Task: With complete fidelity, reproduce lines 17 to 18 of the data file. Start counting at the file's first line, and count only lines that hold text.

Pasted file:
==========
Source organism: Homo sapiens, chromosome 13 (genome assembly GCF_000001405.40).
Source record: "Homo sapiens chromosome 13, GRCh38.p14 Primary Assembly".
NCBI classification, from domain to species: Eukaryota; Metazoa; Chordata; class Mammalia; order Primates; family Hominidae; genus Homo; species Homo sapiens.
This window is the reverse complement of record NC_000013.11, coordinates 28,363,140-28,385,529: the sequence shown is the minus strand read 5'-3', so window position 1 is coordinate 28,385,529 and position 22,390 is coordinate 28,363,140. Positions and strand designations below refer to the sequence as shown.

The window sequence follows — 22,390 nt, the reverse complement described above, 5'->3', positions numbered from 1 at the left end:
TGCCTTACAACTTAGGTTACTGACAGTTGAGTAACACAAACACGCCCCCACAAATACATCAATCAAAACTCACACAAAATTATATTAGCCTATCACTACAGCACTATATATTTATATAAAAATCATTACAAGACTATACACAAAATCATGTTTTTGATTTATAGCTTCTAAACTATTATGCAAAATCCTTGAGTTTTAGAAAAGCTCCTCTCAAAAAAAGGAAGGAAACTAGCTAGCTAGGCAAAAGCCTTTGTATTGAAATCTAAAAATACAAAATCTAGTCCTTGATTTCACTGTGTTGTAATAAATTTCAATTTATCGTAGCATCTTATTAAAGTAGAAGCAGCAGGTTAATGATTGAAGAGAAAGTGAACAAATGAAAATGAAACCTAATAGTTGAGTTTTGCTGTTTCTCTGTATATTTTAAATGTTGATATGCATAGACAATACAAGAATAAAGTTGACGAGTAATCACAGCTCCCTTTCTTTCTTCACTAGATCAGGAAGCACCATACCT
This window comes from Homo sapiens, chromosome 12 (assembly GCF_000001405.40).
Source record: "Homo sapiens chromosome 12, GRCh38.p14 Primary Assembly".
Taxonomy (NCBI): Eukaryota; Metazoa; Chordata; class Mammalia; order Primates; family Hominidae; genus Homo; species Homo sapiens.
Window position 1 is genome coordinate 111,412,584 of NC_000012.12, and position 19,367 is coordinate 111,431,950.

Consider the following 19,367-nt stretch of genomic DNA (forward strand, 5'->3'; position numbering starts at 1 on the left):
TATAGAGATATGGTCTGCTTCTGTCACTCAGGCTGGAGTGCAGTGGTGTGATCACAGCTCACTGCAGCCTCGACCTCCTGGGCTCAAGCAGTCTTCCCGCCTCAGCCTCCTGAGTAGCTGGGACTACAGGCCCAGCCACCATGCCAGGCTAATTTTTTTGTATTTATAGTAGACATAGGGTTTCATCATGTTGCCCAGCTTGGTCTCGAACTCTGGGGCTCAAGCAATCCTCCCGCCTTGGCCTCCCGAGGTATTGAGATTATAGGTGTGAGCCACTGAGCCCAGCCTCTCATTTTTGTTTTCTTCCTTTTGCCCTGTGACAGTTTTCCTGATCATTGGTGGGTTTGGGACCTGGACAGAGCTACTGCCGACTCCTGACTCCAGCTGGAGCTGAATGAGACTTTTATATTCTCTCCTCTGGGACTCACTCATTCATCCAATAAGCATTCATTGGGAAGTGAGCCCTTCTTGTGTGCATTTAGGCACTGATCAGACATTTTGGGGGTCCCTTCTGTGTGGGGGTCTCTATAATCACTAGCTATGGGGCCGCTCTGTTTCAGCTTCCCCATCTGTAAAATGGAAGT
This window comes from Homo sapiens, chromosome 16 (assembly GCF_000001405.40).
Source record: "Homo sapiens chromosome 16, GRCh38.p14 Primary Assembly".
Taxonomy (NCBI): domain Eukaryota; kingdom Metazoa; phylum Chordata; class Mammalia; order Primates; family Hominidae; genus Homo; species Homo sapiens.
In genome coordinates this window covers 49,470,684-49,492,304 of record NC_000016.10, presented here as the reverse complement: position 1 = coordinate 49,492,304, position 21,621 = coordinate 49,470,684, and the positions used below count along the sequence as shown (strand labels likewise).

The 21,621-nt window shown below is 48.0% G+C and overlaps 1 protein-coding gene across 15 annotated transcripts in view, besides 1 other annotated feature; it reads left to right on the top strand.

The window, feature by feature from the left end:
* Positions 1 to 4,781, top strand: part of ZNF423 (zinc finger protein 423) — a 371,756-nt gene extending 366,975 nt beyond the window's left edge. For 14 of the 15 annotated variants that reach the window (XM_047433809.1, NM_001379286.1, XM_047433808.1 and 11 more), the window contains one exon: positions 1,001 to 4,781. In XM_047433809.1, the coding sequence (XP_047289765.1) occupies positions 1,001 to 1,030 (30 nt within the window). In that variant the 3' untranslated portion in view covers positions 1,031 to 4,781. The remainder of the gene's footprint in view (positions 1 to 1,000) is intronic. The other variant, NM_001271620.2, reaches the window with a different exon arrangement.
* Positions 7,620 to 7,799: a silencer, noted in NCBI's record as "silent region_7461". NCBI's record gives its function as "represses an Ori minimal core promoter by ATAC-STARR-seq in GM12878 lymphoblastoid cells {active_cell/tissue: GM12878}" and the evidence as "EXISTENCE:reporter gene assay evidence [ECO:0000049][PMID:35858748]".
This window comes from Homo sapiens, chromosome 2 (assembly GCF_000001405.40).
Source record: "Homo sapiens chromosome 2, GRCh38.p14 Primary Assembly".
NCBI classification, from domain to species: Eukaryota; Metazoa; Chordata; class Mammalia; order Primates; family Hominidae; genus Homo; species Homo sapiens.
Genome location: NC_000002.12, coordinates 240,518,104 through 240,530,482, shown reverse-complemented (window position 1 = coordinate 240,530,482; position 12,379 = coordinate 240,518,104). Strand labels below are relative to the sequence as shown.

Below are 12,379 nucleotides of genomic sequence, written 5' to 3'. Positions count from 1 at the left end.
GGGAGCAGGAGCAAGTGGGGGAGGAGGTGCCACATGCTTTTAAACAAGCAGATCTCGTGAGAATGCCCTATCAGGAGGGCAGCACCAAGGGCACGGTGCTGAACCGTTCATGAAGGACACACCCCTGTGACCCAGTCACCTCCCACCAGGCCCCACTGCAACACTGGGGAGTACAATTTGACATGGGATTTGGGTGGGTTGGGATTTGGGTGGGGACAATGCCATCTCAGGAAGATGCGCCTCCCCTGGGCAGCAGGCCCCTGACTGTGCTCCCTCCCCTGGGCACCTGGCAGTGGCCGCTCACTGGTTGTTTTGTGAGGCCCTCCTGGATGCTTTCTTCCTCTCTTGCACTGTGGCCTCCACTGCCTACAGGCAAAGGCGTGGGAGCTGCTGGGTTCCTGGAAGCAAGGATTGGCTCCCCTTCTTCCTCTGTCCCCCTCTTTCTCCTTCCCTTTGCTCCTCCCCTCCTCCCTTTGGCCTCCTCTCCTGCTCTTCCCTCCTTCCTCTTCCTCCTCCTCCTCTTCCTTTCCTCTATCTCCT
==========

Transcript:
The 21,621-nt window shown below is 48.0% G+C and overlaps 1 protein-coding gene across 15 annotated transcripts in view, besides 1 other annotated feature; it reads left to right on the top strand.

The window, feature by feature from the left end: